NAD S250 repair/modification?

Status
This old topic is closed. If you want to reopen this topic, contact a moderator using the "Report Post" button.
Hi everybody.

I've bought a NAD silverline S250 5 channel amplifier. it is about 20 years old and time has taken its toll on the capacitors in the power-supply, so I will be replacing the two 33.000 ones(and probably also the other ones).

My question is. can I add two additional 33.000 caps without screwing anything up completely?
It would obviously get a higher inrush current, but besides that I'm not sure what would happen.

I would like to add them to add a bit of extra punch when driving all 5 channels. Because the amp is rated for about double the output power when only driving two channels.
 
You may get into trouble doing that. The rectifier (or its heatsinking) could be inadequate,
or the power transformer could have insufficient rating. There is a triac circuit in the
power transformer primary that appears to be some kind of soft start, which may not be
rated adequately. There is also an internal fuse in the power transformer that could blow
from a larger than normal surge and render it useless.
 
Last edited:
The transformer is a beefy toroidal transformer with a 885VA rating.

The rectrifier is according to the service manual rated for 2540W and is currently without a heatsink. There is also plenty of space to add another in parallel(If that is something that would work)
 
The transformer is a beefy toroidal transformer with a 885VA rating.

The rectrifier is according to the service manual rated for 2540W and is currently without a heatsink. There is also plenty of space to add another in parallel(If that is something that would work)

That rectifier power rating is going to be momentary, not continuous.
If I were doing this, I'd add a second power board, and a second power transformer.
That input triac isn't likely to be able to handle twice the design current.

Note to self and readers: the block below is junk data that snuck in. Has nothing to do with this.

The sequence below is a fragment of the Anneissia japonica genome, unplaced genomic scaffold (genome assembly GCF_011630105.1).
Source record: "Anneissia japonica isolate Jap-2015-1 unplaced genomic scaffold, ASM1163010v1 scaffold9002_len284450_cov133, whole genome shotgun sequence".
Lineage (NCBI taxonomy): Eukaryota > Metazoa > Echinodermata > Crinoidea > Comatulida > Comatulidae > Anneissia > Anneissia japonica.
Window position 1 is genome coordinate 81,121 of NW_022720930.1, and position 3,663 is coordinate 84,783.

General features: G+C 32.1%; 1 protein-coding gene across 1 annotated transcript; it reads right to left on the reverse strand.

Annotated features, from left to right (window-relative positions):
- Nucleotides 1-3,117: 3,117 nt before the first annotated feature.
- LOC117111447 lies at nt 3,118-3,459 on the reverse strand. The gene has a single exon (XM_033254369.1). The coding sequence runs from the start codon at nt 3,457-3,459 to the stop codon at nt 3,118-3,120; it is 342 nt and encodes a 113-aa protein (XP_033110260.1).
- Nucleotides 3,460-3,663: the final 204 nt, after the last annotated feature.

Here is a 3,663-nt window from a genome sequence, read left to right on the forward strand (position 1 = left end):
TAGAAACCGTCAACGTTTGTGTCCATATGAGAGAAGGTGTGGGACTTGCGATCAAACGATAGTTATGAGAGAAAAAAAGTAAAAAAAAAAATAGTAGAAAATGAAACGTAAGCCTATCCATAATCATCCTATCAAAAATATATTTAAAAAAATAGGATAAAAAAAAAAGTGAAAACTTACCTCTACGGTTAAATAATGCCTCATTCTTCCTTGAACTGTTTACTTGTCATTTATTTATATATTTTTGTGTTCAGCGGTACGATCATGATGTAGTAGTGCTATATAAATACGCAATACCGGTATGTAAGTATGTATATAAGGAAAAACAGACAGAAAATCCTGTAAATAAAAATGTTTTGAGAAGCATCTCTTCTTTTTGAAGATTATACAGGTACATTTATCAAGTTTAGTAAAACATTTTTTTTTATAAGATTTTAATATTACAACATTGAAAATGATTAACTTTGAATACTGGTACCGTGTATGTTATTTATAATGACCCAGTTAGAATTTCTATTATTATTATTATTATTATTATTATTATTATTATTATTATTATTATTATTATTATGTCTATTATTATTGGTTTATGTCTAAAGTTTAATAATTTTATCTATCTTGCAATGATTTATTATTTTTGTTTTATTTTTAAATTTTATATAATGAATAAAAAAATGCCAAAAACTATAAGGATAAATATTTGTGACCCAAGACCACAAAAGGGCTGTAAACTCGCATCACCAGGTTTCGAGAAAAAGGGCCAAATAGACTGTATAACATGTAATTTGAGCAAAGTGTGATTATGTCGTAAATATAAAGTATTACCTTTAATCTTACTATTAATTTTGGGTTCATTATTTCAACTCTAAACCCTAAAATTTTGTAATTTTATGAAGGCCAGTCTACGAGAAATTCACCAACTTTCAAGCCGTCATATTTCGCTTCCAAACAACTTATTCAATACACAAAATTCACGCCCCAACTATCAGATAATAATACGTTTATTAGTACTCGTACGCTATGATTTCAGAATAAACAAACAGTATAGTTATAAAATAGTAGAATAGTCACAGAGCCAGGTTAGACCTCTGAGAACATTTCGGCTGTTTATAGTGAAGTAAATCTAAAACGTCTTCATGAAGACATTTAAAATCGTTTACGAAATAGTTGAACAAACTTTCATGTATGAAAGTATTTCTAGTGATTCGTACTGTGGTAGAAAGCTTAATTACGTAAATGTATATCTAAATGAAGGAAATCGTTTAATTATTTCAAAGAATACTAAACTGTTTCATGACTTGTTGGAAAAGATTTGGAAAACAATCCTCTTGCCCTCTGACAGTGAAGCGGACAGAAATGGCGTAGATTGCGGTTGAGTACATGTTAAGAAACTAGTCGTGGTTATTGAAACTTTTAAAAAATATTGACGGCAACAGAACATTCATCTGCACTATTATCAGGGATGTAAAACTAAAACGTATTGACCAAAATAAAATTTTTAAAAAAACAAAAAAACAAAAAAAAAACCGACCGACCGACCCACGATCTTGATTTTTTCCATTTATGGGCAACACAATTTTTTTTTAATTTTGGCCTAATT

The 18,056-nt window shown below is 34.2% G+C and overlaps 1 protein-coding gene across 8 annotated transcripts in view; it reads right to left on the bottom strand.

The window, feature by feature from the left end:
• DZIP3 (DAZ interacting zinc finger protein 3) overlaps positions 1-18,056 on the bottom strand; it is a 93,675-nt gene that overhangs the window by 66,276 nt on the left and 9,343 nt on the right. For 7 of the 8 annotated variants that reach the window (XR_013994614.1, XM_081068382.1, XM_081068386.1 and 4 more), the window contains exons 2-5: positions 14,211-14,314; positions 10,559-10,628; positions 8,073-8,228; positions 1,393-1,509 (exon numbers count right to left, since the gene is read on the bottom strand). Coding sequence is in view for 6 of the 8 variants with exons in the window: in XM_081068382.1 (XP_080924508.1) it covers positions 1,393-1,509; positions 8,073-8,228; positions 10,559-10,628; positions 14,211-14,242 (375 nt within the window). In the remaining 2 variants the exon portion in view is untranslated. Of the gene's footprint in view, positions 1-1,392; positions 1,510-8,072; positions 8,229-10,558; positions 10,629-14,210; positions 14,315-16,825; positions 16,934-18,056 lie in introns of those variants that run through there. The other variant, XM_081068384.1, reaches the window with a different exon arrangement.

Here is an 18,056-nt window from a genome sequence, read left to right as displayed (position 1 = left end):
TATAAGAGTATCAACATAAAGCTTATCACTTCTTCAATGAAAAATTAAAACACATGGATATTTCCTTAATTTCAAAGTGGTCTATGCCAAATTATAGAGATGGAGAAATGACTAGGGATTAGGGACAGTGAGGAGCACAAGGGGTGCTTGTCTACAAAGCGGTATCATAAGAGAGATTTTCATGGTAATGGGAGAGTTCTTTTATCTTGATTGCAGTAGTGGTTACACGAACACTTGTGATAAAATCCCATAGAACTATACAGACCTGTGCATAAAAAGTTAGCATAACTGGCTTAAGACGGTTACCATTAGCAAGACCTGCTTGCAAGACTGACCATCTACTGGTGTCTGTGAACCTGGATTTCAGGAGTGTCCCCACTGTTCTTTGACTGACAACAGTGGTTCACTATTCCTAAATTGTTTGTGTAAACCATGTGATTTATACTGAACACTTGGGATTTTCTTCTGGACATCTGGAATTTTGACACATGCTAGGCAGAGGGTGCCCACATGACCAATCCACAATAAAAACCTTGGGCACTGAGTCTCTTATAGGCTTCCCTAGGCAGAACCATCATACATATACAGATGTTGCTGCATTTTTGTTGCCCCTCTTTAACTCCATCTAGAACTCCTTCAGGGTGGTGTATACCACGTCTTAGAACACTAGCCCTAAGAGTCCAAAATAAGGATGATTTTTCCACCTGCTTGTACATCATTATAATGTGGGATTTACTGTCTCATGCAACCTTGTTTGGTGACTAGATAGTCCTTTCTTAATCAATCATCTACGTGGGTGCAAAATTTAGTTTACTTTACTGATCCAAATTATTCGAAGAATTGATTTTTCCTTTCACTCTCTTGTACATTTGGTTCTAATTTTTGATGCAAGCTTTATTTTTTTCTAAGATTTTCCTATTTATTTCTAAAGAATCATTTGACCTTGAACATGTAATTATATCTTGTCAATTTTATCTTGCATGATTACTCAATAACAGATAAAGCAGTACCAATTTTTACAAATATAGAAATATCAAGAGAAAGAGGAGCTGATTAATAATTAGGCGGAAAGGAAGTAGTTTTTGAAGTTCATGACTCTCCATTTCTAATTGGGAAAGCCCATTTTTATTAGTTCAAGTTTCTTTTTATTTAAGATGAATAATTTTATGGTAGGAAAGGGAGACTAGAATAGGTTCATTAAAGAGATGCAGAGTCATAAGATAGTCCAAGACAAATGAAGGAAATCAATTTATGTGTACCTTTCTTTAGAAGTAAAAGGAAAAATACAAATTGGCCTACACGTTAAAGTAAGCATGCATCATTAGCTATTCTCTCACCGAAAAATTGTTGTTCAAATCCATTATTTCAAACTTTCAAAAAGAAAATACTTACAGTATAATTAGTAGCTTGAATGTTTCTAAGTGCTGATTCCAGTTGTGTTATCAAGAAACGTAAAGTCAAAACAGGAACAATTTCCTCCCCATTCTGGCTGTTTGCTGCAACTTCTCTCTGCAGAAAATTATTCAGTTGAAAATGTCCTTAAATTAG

Last edited:
You probably won't get much benefit, as any high power bass note that lasts more than a couple of mains cycles is limited by the transformer (and ultimately its fuse), the capacitors sustain output between mains half cycles and will have been sized appropriately. 5mF or thereabouts is often seen for a single power amp, 33mF would seem to be a generous helping for 5 amps.


Doubling the value is likely to strain the rectifiers beyond the design rating (especially for switch-on surge), and render the transformer less efficient by causing higher current charging pulses.


The power limit may also reflect a limited heat-sinking ability shared by all the amps.
 
Last edited:
You probably won't get much benefit, as any high power bass note that lasts more than a couple of mains cycles is limited by the transformer (and ultimately its fuse), the capacitors sustain output between mains half cycles and will have been sized appropriately. 5mF or thereabouts is often seen for a single power amp, 33mF would seem to be a generous helping for 5 amps.
.

Fair enough. I've just seen some other class A/B amps with way bigger capacitor bank. But yeah, the engineers ad NAD must know what they are doing.

The power limit may also reflect a limited heat-sinking ability shared by all the amps.

The 5 amps are 5 individual mono blocks with individual cooling. So that wouldn't be a problem.
 
Status
This old topic is closed. If you want to reopen this topic, contact a moderator using the "Report Post" button.